Dubois thought the main problem of America was the problem of race. As a matter of fact, he referred to it as the "race problem." In the beginning of his prominence, he believed that the talented tenth could lead the African American population to social equality, armed only with education and righteousness. He thought that this would solve the race problem. Later he realized that dealing with racism also meant taking a stand against the often-violent forms of oppression practiced by white America. Self-defense and agitation, which included everyone as opposed to ten percent, became Dubois's position on how to deal with problems of race.
W.E.B. Dubois thought that a black person could never have just one identity. African Americans are neither simply black, nor simply American, but both. He explains this by pointing out that African Americans don't have the privilege of defining themselves by what they perceive themselves to be, which is most likely American. African Americans have long been thought of and reveled by what the white people of America thought of them, which is most likely African, savage, and foreign. This has given the African American people the long and virtually impossible task of being able to discover their own identity, all the while they can't search for their identity with their own eyes. What many black people think makes them who they are, is actually programmed into their minds by society.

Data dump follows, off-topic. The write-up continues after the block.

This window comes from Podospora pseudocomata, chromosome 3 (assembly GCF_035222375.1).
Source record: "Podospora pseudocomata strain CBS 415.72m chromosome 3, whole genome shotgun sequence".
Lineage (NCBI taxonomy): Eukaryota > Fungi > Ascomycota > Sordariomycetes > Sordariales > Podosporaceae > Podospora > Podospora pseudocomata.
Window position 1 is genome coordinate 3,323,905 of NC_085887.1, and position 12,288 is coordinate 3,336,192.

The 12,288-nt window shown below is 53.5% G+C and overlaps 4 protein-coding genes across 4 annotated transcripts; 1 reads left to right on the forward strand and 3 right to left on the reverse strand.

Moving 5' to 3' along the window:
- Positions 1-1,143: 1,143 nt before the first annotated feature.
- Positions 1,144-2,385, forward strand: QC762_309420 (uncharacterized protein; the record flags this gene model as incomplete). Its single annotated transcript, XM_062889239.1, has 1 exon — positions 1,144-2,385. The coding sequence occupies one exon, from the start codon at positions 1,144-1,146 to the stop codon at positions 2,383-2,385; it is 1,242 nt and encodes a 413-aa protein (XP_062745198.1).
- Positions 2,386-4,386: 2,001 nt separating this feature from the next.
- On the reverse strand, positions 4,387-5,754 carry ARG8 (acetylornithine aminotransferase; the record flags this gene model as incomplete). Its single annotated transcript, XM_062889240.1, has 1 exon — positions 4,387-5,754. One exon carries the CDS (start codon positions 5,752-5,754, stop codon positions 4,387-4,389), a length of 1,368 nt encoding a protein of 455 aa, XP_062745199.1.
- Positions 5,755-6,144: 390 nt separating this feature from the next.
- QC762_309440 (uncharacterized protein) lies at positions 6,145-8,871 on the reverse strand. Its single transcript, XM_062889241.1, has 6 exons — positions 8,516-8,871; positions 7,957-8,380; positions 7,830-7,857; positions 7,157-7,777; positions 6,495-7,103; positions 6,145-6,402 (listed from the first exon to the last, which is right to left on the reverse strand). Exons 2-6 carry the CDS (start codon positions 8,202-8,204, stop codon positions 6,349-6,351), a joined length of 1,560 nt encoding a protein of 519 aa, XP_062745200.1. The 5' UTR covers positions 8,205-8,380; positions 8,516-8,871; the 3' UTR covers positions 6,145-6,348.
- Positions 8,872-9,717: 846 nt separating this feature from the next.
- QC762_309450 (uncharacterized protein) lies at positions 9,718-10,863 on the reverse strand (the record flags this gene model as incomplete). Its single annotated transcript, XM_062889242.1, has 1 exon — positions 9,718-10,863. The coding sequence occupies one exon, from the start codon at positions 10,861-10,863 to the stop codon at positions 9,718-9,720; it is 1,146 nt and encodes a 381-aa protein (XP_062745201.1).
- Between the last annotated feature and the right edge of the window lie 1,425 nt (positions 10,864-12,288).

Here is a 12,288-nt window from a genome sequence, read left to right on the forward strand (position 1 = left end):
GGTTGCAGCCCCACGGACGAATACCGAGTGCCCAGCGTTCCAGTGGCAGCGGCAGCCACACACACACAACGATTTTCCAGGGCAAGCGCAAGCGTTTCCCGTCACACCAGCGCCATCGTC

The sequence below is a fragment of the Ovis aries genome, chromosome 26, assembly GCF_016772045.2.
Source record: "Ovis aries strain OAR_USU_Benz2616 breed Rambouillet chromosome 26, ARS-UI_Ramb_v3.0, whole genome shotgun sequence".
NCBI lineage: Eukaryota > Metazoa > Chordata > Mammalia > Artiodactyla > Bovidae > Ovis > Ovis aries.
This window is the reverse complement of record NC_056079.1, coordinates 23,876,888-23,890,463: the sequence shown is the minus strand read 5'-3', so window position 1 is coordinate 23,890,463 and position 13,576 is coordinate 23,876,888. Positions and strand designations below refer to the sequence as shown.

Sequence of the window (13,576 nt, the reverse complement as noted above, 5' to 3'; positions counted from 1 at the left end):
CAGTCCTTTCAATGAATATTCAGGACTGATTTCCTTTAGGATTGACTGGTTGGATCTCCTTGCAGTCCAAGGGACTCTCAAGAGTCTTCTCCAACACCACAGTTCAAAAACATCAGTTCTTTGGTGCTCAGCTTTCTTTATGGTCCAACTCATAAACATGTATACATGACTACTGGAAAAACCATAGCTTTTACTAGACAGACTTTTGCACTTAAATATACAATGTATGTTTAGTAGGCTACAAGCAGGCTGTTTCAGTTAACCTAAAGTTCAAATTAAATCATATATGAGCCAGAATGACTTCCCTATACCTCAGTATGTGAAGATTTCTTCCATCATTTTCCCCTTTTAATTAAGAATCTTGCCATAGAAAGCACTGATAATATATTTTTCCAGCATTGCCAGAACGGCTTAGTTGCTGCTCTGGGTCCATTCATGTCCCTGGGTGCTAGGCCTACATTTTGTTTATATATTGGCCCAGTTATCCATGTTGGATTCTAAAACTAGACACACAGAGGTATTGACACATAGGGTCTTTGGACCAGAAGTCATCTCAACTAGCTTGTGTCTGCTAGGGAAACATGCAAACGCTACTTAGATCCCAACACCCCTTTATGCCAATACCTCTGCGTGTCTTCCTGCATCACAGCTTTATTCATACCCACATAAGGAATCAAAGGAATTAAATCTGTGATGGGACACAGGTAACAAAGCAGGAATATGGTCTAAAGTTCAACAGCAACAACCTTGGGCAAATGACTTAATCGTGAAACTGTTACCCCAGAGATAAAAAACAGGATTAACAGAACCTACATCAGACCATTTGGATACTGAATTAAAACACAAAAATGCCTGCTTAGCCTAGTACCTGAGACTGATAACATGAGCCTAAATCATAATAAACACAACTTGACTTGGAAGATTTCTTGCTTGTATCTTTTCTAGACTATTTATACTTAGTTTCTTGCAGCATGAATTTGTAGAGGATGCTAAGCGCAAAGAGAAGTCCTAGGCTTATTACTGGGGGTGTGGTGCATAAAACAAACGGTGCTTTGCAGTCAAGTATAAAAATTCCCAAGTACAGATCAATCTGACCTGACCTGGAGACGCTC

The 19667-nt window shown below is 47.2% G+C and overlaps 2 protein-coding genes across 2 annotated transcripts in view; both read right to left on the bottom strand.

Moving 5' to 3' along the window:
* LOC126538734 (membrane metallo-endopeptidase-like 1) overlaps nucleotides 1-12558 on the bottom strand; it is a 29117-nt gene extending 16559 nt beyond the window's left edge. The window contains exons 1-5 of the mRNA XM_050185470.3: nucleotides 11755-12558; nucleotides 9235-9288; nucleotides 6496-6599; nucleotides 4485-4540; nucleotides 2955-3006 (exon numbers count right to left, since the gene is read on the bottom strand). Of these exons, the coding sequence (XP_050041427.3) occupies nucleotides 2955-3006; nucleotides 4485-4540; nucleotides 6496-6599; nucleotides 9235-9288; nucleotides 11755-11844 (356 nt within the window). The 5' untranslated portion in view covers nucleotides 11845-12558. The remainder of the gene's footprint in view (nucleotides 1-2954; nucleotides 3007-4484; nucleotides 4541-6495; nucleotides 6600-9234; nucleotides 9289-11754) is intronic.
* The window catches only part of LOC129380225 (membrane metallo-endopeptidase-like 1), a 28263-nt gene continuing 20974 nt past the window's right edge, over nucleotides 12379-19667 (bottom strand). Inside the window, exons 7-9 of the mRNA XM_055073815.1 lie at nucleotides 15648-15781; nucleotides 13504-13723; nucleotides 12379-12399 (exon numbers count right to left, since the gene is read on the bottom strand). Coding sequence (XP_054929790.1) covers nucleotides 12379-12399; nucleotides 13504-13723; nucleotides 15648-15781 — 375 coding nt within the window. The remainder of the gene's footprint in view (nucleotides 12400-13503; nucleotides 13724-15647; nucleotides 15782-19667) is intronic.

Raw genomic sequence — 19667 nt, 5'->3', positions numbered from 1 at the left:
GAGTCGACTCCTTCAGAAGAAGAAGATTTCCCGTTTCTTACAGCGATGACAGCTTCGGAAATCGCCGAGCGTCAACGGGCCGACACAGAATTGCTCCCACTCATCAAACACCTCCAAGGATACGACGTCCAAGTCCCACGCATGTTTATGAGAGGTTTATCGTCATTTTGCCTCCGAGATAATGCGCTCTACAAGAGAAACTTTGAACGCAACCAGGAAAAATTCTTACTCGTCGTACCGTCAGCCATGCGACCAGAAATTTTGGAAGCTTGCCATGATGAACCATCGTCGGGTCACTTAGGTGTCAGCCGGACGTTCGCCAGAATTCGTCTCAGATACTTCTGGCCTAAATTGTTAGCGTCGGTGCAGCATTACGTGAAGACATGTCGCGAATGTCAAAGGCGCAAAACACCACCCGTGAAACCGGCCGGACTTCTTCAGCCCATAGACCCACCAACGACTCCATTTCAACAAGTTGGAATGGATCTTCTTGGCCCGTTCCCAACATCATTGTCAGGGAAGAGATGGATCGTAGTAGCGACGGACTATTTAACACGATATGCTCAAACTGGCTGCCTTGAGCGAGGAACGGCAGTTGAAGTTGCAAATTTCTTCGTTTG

W.EB. Dubois had a major role in the opposition to Booker T. Washington. Washington's theory about how to gain equality was built upon developing a strong labor force. This included being educated in only skilled trades as opposed to pursuing more intellectually demanding curricula. According to him, civil rights including the right to vote were not important in the short-term push for equality. Washington's approach was much to passive for Dubois, who led the Niagara movement in 1905 to oppose the ideals of Washington and to advocate public agitation for the rights of African Americans.